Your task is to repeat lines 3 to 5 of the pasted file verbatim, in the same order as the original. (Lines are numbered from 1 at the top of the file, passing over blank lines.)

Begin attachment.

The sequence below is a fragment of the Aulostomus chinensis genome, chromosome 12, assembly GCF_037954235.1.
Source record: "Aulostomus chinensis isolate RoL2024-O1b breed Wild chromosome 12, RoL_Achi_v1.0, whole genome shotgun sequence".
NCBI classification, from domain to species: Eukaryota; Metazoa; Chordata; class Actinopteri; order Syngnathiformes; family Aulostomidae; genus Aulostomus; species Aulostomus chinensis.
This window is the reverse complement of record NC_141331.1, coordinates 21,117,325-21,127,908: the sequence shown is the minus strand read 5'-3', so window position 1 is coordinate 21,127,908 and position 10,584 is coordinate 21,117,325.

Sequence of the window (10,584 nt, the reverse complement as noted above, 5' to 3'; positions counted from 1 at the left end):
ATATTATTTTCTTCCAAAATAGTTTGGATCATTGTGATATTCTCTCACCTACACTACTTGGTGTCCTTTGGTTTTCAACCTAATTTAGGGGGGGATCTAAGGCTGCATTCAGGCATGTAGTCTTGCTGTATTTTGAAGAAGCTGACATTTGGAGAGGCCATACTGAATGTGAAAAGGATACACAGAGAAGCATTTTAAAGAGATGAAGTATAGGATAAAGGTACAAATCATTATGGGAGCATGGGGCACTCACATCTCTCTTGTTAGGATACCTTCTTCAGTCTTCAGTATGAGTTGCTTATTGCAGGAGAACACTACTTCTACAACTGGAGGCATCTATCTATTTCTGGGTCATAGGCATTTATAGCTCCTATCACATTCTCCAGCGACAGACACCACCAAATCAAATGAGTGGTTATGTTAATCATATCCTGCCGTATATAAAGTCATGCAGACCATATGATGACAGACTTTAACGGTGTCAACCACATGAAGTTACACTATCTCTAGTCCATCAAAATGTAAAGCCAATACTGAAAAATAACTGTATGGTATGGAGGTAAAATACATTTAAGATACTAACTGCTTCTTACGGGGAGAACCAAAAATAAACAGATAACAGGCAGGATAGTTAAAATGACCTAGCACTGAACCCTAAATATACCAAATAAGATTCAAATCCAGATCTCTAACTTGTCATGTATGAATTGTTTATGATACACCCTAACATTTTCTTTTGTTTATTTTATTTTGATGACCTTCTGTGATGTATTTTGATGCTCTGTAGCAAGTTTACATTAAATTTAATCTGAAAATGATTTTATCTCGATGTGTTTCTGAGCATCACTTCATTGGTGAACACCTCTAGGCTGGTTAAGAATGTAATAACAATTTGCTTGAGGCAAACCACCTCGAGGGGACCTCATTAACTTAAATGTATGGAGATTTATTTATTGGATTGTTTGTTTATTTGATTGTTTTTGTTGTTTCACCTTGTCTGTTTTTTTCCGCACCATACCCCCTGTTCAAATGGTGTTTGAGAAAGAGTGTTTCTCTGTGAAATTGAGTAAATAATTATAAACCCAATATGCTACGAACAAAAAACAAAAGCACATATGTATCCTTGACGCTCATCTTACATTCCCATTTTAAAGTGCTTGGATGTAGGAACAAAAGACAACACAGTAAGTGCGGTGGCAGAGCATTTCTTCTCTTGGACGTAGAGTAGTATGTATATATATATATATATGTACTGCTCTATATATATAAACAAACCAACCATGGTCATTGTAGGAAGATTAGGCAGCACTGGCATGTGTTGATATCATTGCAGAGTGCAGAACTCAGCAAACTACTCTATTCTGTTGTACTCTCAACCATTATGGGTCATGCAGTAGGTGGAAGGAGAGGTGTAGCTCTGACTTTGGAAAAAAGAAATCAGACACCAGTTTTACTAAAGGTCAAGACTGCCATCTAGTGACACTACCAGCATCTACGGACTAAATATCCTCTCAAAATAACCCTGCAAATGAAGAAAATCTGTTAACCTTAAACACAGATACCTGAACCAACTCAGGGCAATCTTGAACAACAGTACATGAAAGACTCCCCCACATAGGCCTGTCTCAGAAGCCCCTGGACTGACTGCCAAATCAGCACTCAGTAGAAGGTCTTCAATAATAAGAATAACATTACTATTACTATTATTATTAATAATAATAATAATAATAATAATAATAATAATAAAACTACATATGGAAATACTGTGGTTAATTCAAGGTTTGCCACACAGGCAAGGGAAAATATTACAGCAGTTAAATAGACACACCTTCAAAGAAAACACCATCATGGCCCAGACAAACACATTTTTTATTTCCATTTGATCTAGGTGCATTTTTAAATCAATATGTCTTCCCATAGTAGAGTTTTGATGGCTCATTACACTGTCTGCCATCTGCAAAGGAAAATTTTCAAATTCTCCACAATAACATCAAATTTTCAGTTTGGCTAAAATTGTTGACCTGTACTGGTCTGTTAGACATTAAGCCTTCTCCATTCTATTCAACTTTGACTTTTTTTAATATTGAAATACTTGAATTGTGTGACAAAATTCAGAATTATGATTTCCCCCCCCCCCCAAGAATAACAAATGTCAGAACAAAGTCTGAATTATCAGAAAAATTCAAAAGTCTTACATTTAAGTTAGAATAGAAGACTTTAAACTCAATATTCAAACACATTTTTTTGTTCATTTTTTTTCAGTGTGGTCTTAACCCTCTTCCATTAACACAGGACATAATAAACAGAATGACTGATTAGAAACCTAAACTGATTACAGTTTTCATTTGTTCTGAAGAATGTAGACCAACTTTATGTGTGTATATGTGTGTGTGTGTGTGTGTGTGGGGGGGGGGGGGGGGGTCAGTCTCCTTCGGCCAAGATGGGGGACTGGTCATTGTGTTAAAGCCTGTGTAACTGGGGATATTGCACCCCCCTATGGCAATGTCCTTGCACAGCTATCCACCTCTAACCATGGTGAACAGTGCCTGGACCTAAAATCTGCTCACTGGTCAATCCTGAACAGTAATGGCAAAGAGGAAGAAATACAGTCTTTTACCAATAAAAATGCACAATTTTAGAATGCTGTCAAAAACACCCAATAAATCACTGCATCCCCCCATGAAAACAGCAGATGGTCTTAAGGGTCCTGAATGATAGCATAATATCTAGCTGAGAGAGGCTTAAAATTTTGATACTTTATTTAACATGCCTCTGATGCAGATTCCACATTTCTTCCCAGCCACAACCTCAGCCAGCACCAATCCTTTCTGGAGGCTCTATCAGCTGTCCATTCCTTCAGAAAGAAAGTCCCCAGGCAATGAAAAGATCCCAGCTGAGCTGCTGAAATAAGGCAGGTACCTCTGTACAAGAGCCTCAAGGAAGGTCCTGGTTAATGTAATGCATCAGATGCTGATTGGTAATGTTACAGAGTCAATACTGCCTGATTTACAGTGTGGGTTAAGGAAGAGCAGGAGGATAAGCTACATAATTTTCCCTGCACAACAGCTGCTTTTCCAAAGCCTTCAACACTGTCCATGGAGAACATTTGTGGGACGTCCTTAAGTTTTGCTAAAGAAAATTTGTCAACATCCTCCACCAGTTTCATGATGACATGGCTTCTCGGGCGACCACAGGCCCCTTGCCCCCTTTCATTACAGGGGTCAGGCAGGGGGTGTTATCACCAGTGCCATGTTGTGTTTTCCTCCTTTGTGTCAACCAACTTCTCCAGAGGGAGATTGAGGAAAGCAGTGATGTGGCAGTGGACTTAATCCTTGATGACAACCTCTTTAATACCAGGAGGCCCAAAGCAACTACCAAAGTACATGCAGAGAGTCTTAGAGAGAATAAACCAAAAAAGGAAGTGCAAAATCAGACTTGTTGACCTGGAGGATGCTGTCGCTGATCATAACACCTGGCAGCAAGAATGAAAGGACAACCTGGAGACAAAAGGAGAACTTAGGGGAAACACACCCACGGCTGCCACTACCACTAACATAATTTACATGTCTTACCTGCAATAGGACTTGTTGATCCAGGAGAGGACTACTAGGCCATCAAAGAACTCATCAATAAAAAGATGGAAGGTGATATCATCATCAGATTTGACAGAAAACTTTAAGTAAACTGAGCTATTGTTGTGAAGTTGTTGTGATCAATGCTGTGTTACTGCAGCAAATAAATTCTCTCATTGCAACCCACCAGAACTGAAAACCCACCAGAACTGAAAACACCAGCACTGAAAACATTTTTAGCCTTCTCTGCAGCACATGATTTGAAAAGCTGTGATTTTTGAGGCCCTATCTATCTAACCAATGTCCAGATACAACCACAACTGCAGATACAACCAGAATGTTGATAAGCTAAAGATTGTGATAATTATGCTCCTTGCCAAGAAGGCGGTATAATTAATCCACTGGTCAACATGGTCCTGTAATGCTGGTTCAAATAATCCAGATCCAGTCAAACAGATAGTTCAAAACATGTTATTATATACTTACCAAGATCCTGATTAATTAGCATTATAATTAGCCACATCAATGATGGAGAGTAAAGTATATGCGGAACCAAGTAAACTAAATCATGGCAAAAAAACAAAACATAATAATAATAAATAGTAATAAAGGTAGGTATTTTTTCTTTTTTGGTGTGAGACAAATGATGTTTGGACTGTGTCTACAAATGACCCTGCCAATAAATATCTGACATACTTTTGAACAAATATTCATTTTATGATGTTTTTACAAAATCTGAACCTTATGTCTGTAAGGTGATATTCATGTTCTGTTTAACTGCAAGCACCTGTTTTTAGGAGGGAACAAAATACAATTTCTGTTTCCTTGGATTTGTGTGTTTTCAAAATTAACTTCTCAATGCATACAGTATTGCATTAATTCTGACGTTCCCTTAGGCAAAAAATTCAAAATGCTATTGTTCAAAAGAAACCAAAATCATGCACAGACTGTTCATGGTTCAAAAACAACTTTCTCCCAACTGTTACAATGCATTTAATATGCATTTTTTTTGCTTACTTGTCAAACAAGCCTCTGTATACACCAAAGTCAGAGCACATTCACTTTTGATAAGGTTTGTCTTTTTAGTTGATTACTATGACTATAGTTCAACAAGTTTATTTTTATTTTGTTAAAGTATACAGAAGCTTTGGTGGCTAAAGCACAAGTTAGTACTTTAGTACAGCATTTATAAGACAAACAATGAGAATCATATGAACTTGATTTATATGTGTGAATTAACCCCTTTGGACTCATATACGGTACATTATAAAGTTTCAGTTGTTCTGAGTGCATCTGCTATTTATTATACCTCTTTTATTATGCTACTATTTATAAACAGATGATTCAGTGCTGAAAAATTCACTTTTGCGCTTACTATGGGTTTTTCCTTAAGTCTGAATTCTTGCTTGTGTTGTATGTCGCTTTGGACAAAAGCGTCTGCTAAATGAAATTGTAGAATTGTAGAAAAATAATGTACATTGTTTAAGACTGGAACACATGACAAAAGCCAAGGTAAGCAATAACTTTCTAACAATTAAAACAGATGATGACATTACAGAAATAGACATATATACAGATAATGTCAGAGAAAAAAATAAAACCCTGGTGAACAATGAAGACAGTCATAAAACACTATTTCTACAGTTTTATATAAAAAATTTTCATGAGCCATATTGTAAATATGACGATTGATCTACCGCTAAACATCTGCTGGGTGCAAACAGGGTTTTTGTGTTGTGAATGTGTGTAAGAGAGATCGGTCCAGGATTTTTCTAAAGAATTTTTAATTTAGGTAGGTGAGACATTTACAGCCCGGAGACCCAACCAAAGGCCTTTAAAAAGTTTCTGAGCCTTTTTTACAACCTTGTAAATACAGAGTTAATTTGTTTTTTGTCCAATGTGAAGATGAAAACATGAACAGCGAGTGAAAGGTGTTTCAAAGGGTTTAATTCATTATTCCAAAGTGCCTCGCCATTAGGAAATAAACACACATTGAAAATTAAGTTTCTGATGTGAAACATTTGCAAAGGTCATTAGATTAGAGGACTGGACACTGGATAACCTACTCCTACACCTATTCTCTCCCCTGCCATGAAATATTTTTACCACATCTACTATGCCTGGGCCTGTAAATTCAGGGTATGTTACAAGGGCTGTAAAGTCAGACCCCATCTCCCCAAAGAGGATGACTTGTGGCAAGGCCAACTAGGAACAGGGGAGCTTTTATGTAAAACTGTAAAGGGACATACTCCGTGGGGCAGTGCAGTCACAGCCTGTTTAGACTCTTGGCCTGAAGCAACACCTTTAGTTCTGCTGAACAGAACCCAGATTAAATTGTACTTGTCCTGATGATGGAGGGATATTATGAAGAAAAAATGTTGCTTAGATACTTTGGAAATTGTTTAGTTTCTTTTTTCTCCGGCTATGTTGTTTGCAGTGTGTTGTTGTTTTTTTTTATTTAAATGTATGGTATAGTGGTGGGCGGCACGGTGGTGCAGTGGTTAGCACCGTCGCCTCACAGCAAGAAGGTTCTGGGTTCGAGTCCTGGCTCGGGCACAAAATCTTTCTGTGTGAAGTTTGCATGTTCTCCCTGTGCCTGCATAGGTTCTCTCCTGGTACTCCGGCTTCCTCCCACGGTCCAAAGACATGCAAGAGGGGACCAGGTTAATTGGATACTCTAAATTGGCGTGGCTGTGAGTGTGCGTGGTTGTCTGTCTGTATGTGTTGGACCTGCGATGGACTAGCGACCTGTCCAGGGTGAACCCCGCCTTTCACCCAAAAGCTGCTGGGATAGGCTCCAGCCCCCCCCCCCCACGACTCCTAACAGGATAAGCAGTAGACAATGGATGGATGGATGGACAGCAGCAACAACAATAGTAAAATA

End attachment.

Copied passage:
NCBI classification, from domain to species: Eukaryota; Metazoa; Chordata; class Actinopteri; order Syngnathiformes; family Aulostomidae; genus Aulostomus; species Aulostomus chinensis.
This window is the reverse complement of record NC_141331.1, coordinates 21,117,325-21,127,908: the sequence shown is the minus strand read 5'-3', so window position 1 is coordinate 21,127,908 and position 10,584 is coordinate 21,117,325.

Sequence of the window (10,584 nt, the reverse complement as noted above, 5' to 3'; positions counted from 1 at the left end):